Horse Riding and Dystonia. Progress Report 24

imageIt always makes me rather cross when (usually) non-horsey folk say “You don’t have to be fit to ride. The horse does all the work, doesn’t it?” Er, no. Actually.

By my reckoning, to ride a good, variable training session, you need to be as fit as a footballer and as flexible as a gymnast. Just like your horse. OK, maybe a slight exaggeration, but if I could only get part way along both of those requirements, I would ride a heck of a lot better.

Take yesterday, for example. When I arrived at the yard, I was met by a mixture of friendly kids and instructors. One of the children immediately started asking me about the school’s competition schedule and was I going to enter again in July? Foolishly, I said yes.

Oh. Right.

Back on Tosca, problems became immediately apparent. Having spent the last few weeks having fun (or what my instructor calls “messing about”) with Wonder Nag, I need to go back to basics with Tosca and start correcting up all her usual problems. The biggest one being her desire to fall out of canter after half a 20m circle. With just four weeks to go, this means we won’t be doing anything more exciting than a Prelim. test.

The other great challenge is the current fitness level of the combined team. Both of us have been on holiday. And it shows.

After 30 minutes of trotting (shape check) and trot-canter transitions on a circle, to start breaking the ‘fallout’ problem, my back protector had turned into a mobile sauna and the inside of my hat was not a nice place to be. Add to this, the fact that I needed oxygen and a stretcher and you get a feel for what needs to be done.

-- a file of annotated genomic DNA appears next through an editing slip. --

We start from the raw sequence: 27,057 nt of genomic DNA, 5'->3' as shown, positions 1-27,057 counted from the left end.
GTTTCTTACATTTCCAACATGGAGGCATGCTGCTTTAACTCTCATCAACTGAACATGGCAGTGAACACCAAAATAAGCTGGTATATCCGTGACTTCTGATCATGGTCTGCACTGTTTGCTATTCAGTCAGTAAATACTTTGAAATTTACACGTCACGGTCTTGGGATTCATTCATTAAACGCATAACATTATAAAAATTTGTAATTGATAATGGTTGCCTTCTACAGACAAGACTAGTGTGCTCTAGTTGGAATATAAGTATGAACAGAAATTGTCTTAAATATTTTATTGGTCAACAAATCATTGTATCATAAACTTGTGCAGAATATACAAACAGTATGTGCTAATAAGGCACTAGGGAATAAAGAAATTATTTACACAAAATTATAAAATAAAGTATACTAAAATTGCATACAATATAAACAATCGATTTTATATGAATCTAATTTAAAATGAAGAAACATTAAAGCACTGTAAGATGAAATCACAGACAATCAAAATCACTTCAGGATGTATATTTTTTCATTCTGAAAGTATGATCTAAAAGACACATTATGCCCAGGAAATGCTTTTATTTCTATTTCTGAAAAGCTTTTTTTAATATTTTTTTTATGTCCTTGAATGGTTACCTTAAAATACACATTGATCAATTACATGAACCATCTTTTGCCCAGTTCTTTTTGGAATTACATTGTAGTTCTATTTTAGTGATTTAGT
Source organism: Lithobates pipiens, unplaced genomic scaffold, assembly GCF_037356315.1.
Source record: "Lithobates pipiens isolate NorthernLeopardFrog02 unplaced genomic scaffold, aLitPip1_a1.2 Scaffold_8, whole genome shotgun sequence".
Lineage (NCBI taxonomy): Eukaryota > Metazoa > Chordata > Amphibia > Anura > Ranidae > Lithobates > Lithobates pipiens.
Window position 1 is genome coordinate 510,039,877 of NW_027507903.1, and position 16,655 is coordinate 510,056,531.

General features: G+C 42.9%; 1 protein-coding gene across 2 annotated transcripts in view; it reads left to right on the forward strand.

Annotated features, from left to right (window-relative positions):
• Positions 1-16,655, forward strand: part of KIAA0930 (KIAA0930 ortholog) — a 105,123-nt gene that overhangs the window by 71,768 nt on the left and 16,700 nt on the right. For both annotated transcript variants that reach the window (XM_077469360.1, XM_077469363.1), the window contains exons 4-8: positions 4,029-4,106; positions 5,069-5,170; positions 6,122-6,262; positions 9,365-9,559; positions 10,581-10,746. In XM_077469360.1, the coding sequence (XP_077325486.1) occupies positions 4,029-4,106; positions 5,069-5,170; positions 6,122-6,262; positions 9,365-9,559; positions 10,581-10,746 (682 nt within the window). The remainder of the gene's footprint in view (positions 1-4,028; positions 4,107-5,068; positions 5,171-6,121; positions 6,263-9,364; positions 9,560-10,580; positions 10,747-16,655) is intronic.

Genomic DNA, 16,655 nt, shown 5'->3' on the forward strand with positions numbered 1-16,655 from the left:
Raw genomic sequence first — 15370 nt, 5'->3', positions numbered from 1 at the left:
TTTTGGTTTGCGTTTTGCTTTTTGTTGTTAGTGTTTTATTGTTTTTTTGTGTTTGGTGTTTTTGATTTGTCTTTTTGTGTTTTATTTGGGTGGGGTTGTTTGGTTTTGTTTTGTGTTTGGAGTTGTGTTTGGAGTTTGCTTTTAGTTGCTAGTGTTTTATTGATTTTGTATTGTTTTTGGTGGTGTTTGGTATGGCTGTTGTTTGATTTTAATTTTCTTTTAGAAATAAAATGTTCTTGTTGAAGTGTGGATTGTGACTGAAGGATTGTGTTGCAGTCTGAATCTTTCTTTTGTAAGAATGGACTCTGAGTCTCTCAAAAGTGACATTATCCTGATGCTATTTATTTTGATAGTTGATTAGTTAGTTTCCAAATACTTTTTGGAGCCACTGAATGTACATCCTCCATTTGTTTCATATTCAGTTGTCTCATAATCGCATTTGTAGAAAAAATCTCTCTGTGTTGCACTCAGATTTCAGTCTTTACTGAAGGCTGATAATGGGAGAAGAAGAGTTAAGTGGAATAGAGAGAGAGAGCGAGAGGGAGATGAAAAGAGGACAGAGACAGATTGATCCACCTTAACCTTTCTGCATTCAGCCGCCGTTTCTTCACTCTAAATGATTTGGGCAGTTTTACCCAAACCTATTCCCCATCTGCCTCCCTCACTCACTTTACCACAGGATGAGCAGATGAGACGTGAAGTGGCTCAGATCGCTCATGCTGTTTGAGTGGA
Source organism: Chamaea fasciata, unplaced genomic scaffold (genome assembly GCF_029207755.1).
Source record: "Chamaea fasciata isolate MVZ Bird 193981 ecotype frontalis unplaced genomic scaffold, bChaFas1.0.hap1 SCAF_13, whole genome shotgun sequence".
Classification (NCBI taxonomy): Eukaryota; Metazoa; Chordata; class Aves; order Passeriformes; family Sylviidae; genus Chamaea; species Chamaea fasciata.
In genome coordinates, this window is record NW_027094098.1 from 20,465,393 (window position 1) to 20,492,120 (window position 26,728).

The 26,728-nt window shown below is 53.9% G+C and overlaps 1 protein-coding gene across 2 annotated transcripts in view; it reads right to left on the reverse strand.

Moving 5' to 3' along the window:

Basically, you need to be fit if you want to school your horse properly.

Since getting my absolutely fab dystonia friendly bike some weeks ago, I’ve being doing about 3 miles a day on it (weather permitting), but I don’t feel that I’m getting much fitter. My riding instructor suggests that I need to do interval training and I think she’s right. I’ve been meaning to go back to the gym, but frankly I’ve loved riding the bike so much, I’ve kind of …. not bothered. Clearly, this can’t continue.

So, the challenge is on.

Four weeks to get fit (and hope that my heart doesn’t chuck another wobbly and that my dystonia symptoms stay calm) and cure the red lady of her bad habits.

Can we do it?

Who knows, but we’re going to give it a shot.

Have a good week.

[Picture credit ? If it’s yours, please contact me and I will credit or remove. Thank you.]


About Dystonia Girl

Horse rider who loves to blog and do lots of other things too. Lives with, but is not defined by, a rare neurological condition called Dystonia.
This entry was posted in Dressage, Dystonia, Horse Riding and tagged , . Bookmark the permalink.

2 Responses to Horse Riding and Dystonia. Progress Report 24

  1. hayleyditmore says:

    Hey! I was wondering if you would allow me to feature you on my account to raise awareness for movement/muscular neurological disorders! Let me know if you are interested by emailing me at

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